Frank Kendall, the Pentagon’s top acquisition official, outlined the major principles of ‘Better Buying Power 3.0,’ the department’s new program aimed at preserving America’s technological edge. (J. Lawler Duggan/For Capital Business)

Concerned that America is losing its technological edge as defense budgets shrink, the Pentagon is launching a new initiative to encourage industry innovation.

The Defense Department plans to make greater use of prototypes in future research and development efforts, develop technology incrementally and encourage companies to experiment more.

In addition, it plans to structure contracts in a way that creates incentives to reward companies that bring fresh approaches to meet program goals.

The nation’s investment in new technology has slowed in recent years because of constraints put on government spending in the wake of the Great Recession. At the same time, foreign adversaries such as Russia and China are making impressive leaps in their technological capabilities, according to Pentagon officials.

The new program is a fresh iteration of the Defense Department’s four year-old “better buying power” initiative, which focuses on reducing costs by increasing competition for defense programs.

Frank Kendall, the Pentagon’s top acquisition official, outlined the major principles of ‘Better Buying Power 3.0’ — as the latest program is known — at a think tank event Friday morning.

What sets 3.0 apart from previous versions is its emphasis on targeted research and development, greater use of commercial technology and more incentives for companies to innovate while keeping costs low, Kendall said.

Under the new program, the Defense Department plans to act more like a private sector buyer, pushing companies to assume the risks of research and development for potential greater rewards, Kendall said. The initiative will try to remove barriers that prevent the Pentagon from using commercial technology, for example.

The new program also emphasizes incentive-type contracts, which reward contractors for meeting cost or schedule requirements or penalize them when they do not. That’s a shift from the department’s past practice of awarding contracts to the lowest bidder, a trend that contractors say discourages innovation.

Kendall noted that the department will look for whichever contract best suits a project, regardless of cost or incentive.

Industry groups had mixed reactions to the new inititiave.

The program outlines some of the common concerns that government and contractors have, but it doesn’t include any of the ideas to drive innovation or improve the skills of the workforce that companies have shared with the Pentagon, said Stan Soloway, president and chief executive of the Professional Services Council, which represents technology contractors, many of which are based in the Washington area.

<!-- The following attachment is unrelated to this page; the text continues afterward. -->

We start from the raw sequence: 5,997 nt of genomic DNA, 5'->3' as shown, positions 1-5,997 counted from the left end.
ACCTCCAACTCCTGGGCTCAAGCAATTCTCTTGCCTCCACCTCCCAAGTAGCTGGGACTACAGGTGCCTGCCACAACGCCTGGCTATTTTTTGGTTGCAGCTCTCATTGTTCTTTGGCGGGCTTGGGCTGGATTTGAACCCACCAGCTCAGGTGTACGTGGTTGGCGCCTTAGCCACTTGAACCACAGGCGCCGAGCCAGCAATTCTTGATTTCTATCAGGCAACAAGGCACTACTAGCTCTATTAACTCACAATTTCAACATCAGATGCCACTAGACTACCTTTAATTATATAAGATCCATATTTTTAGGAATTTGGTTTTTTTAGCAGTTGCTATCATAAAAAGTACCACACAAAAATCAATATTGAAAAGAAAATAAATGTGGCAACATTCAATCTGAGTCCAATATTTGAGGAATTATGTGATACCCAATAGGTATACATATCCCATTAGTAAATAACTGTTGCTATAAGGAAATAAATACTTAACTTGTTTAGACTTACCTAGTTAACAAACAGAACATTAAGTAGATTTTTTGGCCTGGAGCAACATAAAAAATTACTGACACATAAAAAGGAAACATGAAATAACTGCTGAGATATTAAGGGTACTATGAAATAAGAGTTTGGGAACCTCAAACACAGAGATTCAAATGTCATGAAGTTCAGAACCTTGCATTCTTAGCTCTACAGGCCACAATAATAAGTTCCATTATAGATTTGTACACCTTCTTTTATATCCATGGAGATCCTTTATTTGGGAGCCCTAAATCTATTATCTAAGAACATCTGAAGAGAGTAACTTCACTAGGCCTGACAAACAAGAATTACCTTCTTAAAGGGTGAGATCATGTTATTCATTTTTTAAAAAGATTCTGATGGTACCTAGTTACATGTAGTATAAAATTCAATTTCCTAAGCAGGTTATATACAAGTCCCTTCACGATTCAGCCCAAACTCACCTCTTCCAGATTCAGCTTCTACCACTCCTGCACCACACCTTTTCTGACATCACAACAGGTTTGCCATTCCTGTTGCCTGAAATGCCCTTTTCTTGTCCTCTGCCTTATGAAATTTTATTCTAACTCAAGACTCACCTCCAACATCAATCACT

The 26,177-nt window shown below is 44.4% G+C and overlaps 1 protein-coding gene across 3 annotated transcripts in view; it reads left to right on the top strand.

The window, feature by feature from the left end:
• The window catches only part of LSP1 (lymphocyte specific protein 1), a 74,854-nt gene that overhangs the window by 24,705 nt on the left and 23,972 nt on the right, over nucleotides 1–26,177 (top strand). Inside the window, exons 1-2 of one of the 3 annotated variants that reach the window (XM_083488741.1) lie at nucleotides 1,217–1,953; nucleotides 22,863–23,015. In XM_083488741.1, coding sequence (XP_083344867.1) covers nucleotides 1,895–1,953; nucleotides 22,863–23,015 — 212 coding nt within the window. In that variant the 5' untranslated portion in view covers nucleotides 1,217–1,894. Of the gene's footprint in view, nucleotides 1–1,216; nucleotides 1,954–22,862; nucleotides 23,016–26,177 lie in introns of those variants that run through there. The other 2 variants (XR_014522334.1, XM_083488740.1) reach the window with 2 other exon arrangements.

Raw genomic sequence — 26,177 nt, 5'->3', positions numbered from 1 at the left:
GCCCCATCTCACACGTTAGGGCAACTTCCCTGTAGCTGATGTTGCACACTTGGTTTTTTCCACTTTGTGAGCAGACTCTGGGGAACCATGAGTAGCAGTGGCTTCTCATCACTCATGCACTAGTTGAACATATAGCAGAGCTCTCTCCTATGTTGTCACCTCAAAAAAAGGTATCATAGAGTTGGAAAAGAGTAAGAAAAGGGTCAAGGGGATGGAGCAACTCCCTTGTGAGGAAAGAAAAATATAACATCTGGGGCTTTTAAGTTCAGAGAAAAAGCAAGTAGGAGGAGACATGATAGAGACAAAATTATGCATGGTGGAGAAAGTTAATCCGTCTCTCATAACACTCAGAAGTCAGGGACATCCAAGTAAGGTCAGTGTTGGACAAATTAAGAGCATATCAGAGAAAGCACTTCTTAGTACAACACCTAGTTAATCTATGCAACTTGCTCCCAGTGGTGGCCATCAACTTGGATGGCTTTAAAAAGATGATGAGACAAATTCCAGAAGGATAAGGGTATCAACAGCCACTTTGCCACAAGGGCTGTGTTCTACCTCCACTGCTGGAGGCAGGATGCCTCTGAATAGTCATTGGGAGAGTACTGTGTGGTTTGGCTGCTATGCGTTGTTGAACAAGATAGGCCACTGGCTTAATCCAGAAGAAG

“What’s not in there is a really bold vision of how we’re going to transform the system to address the department’s needs,” he said.

The National Defense Industrial Association took a more favorable view of the program.

“Everybody gets caught up in the specifics, but if you step back and look at it, there’s a rare alignment of all the stakeholders in this area,” Arnold Punaro, chairman of the association’s board said, referring to the Pentagon, Congress and industry members.

The chief motivation behind Better Buying Power 3.0 is the threat of advanced capabilities from Russia and China. Both Kendall and Defense Secretary Chuck Hagel have touched on that concern in public comments.

Russia and China are investing in anti-ship and anti-air technology as well as electronic warfare systems, all of which could pose a threat to U.S. military capability, Kendall said at a recent industry conference. That fact, combined with the country’s shrinking defense budget and cuts to research and development are equivalent to “delaying modernization,” he said.

Hagel has urged American companies to innovate in order to keep pace with the rest of the world.

Better Buying Power 3.0 carries forward most of the principles contained in parts one and two, such as reducing bureaucracy, promoting competition and improving the professionalism of the Pentagon’s acquisition workforce.

But despite its good intentions, the effectiveness of the program has been hard to measure, Kendall acknowledged at a media roundtable earlier this week.

“We have struggled, frankly, to figure out how to measure the performance of our [research and development] activities, but we need to do it,” he said.

The department has released reports on the financial and schedule performance of its acquisition system in the past. For version 3.0, Kendall said a potential metric to measure success could be the number of patents that result from innovation.

The new program will collect comments from industry members and other stakeholders for the next three months. The final version is expected to roll out in January.